Saturday, August 11, 2007

Israelis flood into Palestinian neighborhood of Beit Hanina

OK - now that I got your attention - we're not flooding in, but it would be great if we do visit there in droves.

A group of us met on Monday and carpooled our way to Dr. Mohammad Dajani's home in Beit Hanina. We were a quite large group of Jews who met some neighborhood Palestinians at his home, some of whom were active in Dajani's political party called Wasatia . For many Jews, this was the first time they ventured into an Arab neighborhood, and some voiced that they were quite nervous at first – but laughed it off seeing how silly it was to have felt this way, as we were sitting in Dajani's large closed off porch.

Funny that even well-to-do Arabs do not have these clonish homes as Israelis do, built by Israeli construction companies. They have their own individual look and feel. We were on the third floor and I saw a living room, a game room and a dining area – no kitchen visible - and a closed off porch and an open porch with a taboon oven. Upstairs was a rooftop patio where you could throw a big party. Downstairs was probably where his family resided and the first floor was his office, which we knew by the way the books poured out into the hallway. His walls were covered with vintage posters and magazine covers – cool stuff like Elvis and James Dean and classics like Gone with the Wind and sentimental Love Story. Moving towards the top of the house were family photos and embroidered Palestinian clothing hanging over the railings.

We were given an explanation of the area from the rooftop, viewing the Nusseibeh housing project, a project that housed all the refugees from the Old City in 1967 after their homes were raised to make room for the Western Wall Plaza. The Wall was a block away from his home,– it made life for those who held Israeli residency cards who lived beyond that wall, difficult, as they are now unable to pass easily through the checkpoints. The businesses on the main street suffered as a result of the checkpoint as it is no longer the main road to Ramallah and many have gone out of business or are no longer the expensive shops catering to the well-to-do as they once were.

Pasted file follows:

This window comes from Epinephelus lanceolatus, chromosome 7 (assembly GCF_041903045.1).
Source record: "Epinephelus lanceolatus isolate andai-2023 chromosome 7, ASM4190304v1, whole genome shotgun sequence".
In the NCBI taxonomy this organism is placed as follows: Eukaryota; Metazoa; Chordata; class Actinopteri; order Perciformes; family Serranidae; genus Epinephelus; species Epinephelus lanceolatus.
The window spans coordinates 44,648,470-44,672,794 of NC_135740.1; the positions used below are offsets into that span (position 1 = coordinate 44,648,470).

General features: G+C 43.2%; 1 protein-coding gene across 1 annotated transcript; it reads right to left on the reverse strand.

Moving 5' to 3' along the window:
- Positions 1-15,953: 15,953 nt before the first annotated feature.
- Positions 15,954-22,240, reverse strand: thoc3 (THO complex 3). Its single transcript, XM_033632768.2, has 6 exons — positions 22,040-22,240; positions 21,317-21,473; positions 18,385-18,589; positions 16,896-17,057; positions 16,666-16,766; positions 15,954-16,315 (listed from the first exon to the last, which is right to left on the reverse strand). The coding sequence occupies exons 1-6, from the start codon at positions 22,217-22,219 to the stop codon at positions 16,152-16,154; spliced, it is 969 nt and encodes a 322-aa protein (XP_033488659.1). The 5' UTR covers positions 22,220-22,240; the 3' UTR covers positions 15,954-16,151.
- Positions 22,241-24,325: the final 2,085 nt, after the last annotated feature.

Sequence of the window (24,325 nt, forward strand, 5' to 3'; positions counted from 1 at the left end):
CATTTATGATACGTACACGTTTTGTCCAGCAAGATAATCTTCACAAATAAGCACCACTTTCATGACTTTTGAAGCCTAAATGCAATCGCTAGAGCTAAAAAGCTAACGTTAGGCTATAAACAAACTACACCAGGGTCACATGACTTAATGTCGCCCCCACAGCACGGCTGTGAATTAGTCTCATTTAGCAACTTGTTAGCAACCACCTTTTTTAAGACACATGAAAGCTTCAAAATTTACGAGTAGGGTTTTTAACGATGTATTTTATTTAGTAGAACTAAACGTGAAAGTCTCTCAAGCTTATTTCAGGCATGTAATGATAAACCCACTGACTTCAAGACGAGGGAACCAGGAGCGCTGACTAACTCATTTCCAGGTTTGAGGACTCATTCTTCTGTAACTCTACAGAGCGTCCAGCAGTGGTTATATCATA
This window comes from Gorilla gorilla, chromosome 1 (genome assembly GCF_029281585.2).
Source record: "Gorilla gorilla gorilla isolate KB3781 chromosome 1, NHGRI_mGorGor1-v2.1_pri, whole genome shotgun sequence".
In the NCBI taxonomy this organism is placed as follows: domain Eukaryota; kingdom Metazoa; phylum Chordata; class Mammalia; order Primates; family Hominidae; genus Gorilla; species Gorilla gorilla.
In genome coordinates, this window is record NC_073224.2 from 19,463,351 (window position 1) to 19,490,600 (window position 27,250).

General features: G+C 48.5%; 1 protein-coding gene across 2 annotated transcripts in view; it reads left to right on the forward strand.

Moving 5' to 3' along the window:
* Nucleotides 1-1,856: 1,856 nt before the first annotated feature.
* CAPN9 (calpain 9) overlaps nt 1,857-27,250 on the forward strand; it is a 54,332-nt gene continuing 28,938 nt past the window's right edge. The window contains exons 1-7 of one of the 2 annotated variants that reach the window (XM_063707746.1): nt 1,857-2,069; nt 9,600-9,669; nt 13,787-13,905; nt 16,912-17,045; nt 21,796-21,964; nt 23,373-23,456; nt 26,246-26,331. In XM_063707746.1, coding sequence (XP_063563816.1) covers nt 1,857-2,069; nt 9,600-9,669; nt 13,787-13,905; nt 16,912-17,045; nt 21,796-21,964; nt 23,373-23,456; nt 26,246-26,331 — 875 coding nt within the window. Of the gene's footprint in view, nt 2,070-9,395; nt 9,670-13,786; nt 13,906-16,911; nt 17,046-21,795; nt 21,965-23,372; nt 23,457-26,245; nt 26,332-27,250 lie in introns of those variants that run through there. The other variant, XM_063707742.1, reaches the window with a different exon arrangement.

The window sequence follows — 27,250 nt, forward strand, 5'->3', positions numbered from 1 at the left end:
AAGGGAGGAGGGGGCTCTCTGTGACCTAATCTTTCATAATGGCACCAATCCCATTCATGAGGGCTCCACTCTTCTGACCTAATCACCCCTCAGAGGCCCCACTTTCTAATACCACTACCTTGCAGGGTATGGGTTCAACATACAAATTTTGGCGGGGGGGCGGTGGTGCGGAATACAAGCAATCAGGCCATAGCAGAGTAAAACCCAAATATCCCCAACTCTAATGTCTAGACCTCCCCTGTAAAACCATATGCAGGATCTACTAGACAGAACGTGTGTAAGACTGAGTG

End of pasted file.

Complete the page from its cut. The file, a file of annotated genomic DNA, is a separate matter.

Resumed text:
After stuffing myself on fruit and cakes (I still do not have a kitchen, so any stray food around is considered 'dinner'), we went to hear Dr. Dajani speak briefly about his new party. Even though I had heard him speak beforehand, this was his turf now and there's always a different slant to it.

Basically what he said is that in order to create a moderate Palestinian culture, rather than have the masses be attracted to extremist parties like Hamas, speaking about democracy will not do it. Democracy is a Western concept and the religious Moslem man/woman on the street will not want to hear about it. Instead, he bases his party on the language of the Koran. The Koran states to walk the middle road ("We have made you a moderate nation"). He explains "It's God who wants this."

Elana Rozenman of Trust spoke a bit about her group. "What is lacking among our people is trust. We want normal interaction between our people." She gave us an exercise to do in which we took a partner and, while the other listened (without interrupting), one of us spoke about a person in our life whom we trusted and why we trusted that person, how we felt about having someone we are able to trust in, etc. Then we switched roles.

During the sharing one of the women visiting from Toronto said one has to feel empathy. "Put yourselves in the other's place and stop defending yourselves." A Palestinian young man said that others may look at moderates as infidels. But he's looking forward to "the opportunity for infidels to move ahead."

At the end of the meeting some of the Jewish participants, including myself, took a few Wasatia pamphlets, all in Arabic, to give out to people we knew who may not know about this movement, hoping they'll see this as the way towards peace.

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